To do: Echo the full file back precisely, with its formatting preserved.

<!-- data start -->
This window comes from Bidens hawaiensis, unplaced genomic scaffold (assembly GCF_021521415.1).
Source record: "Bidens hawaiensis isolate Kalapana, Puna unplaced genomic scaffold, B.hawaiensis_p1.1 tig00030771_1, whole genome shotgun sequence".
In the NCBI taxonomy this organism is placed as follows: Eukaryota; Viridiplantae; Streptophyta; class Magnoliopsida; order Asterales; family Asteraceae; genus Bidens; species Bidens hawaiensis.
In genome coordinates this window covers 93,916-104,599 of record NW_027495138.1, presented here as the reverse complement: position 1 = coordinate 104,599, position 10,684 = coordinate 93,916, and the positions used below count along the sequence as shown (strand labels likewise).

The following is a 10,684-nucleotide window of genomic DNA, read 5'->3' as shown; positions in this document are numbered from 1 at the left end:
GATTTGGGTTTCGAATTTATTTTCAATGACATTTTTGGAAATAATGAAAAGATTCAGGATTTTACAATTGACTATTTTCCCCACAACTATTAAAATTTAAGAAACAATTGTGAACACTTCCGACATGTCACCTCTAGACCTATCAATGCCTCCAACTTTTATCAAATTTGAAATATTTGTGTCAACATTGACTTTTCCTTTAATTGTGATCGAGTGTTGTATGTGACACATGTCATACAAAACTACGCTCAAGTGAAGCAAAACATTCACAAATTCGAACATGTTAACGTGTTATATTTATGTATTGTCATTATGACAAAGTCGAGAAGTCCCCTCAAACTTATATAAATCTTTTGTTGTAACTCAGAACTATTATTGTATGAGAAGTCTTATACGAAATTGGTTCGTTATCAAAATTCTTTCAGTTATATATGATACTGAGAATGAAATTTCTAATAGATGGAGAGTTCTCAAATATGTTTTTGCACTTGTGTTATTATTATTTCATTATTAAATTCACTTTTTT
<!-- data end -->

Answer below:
This window comes from Bidens hawaiensis, unplaced genomic scaffold (assembly GCF_021521415.1).
Source record: "Bidens hawaiensis isolate Kalapana, Puna unplaced genomic scaffold, B.hawaiensis_p1.1 tig00030771_1, whole genome shotgun sequence".
In the NCBI taxonomy this organism is placed as follows: Eukaryota; Viridiplantae; Streptophyta; class Magnoliopsida; order Asterales; family Asteraceae; genus Bidens; species Bidens hawaiensis.
In genome coordinates this window covers 93,916-104,599 of record NW_027495138.1, presented here as the reverse complement: position 1 = coordinate 104,599, position 10,684 = coordinate 93,916, and the positions used below count along the sequence as shown (strand labels likewise).

The following is a 10,684-nucleotide window of genomic DNA, read 5'->3' as shown; positions in this document are numbered from 1 at the left end:
GATTTGGGTTTCGAATTTATTTTCAATGACATTTTTGGAAATAATGAAAAGATTCAGGATTTTACAATTGACTATTTTCCCCACAACTATTAAAATTTAAGAAACAATTGTGAACACTTCCGACATGTCACCTCTAGACCTATCAATGCCTCCAACTTTTATCAAATTTGAAATATTTGTGTCAACATTGACTTTTCCTTTAATTGTGATCGAGTGTTGTATGTGACACATGTCATACAAAACTACGCTCAAGTGAAGCAAAACATTCACAAATTCGAACATGTTAACGTGTTATATTTATGTATTGTCATTATGACAAAGTCGAGAAGTCCCCTCAAACTTATATAAATCTTTTGTTGTAACTCAGAACTATTATTGTATGAGAAGTCTTATACGAAATTGGTTCGTTATCAAAATTCTTTCAGTTATATATGATACTGAGAATGAAATTTCTAATAGATGGAGAGTTCTCAAATATGTTTTTGCACTTGTGTTATTATTATTTCATTATTAAATTCACTTTTTT